2 home-buying mistakes I’ve seen during the pandemic

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In 2008, the housing industry was spiraling out of control in the wake of the financial crisis that led to the Great Recession. For me, it doesn’t feel like very long ago that US housing prices were down 30% or more from their peaks, and more than 20% of homeowners were underwater on their mortgages. 

But what a difference a bull market makes! Fast-forward to 2019, and we know the housing market didn’t just rebound; it looked stronger than ever last year. Although some feared it would only take one triggering event to derail the market again, in 2020 we’ve seen that even a global pandemic that caused havoc elsewhere in the economy didn’t put a dent in residential real estate.

In fact, life with COVID-19 on the loose has only accelerated the growth of the US housing market.

Purchases of both new and previously-owned homes recorded their strongest pace since December 2006 (which was the peak before the housing crisis). US home values are 28% above the peak set in April 2007 during the housing bubble, and currently stand 63% above their lows in May 2011. 

If you are one of the many Americans wondering what to make of the real estate market today — or are thinking about buying into it — here are my pointers for you.

The housing market during the Great Recession, in my opinion, was a once-in-a-lifetime kind of landscape. The likelihood that housing prices will fall more than 30% from their highs is about the same as CD interest rates rising back to 18%, like they did in the early 1980s. 

If you are one of those consumers convinced you can “time” another real estate pullback, don’t hold your breath!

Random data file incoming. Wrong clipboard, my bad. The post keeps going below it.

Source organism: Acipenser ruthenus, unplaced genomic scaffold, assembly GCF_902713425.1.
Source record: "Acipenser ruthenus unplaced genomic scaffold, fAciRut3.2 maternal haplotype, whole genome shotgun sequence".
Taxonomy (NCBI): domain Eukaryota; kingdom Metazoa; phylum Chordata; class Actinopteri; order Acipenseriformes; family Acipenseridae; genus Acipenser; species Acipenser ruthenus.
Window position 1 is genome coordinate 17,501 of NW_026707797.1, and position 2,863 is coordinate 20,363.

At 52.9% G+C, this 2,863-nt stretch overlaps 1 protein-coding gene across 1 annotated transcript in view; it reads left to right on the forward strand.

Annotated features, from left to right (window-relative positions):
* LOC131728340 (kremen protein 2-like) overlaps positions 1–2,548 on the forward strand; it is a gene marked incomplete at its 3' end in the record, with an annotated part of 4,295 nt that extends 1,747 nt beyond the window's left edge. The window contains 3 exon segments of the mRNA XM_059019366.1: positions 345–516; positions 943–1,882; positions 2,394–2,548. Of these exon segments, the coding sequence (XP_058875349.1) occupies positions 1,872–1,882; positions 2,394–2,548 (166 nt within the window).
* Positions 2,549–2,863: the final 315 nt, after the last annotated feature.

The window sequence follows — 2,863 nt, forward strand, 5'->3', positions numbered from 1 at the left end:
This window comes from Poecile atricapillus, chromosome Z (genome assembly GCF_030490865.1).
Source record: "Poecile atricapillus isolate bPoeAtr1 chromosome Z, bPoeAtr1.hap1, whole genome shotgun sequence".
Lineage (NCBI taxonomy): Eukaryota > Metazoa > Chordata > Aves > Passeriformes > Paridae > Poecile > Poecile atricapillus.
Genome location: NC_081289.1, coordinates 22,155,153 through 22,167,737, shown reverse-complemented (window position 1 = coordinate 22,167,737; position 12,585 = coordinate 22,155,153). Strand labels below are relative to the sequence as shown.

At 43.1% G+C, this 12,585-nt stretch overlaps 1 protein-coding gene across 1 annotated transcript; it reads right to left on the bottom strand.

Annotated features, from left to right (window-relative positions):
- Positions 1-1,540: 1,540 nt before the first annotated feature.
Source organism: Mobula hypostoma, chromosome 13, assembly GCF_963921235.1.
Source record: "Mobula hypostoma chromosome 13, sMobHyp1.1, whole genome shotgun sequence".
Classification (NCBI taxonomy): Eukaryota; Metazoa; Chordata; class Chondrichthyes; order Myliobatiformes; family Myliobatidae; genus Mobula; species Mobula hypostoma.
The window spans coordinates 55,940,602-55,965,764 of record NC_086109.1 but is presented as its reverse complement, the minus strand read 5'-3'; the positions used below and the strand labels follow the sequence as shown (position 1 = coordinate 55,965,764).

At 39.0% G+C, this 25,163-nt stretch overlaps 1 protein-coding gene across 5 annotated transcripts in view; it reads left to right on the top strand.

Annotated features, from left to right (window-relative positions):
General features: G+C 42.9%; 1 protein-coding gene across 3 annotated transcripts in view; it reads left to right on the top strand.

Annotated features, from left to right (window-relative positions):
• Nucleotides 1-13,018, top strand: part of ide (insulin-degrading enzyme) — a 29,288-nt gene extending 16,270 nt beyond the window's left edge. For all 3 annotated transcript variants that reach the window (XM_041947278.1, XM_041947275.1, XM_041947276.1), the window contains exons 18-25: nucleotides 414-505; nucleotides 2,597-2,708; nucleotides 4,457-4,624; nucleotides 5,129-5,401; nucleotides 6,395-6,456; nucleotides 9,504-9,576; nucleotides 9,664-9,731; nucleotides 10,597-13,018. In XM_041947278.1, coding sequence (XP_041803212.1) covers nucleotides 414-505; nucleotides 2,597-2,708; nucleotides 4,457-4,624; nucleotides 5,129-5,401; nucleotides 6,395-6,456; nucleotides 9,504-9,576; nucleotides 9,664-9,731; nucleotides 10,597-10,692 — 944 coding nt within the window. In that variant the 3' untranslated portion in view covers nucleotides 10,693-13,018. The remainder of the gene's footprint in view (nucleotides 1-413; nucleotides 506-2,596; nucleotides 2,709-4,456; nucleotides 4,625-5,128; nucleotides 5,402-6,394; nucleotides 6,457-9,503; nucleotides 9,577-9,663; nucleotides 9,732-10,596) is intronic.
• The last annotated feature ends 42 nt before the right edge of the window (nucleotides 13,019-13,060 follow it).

Traditionally, real estate has consistently kept pace with inflation. Homeowners can expect to receive an annual 3-4% appreciation to their home on average. 

In addition, we’re seeing historically low interest rates right now. I know you have heard that line before, but this is officially the lowest rates have been in nearly 50 years. The US 30-year mortgage rate has even fallen below 3% for the first time. 

Finally, as long as Congress keeps pushing out unprecedented trillion-dollar stimulus packages, foreclosures will continue to stay in check. At one point during the housing crisis, foreclosures and short sales represented 26% of all homes sold in the United States.

Trying to time the real estate market can easily put you in a position where your dream home turns more into a pipe dream if you are waiting for the perfect time to buy.  

Some homebuyers may be tempted to purchase a more expensive home thanks to mortgage rates sinking to all-time lows this year.

If you targeted a monthly mortgage payment of $2,000 (excluding taxes and insurance) back in March, you could have secured a rate around 3.5%. That would allow you to buy a home valued at $445,000, based on a 30-year mortgage. 

If you wanted to keep the same $2,000 targeted mortgage payment today, you could buy a home valued at $483,000, assuming you could secure the current best interest rates of 2.86%.

That’s a difference of $38,000!

Although increased spending is a benefit to the American economy and the real estate industry, I’ve been telling my clients to keep that savings in their pockets rather than use that money to buy a bigger, more expensive home.

I recommend that you do the same, by keeping to your initial price range and using a lower interest rate to lower your mortgage payments. A $445,000 home with a 2.86% rate on a 30-year mortgage yields a new payment of $1,843. That is a monthly savings of $157.

No matter how tempting increasing the price of your home will be during this new, low interest rate environment, the optimal way to take advantage is to enjoy lower monthly payments or possibly even use the opportunity to put extra cash toward your mortgage balance to knock a few years off the length of the loan.

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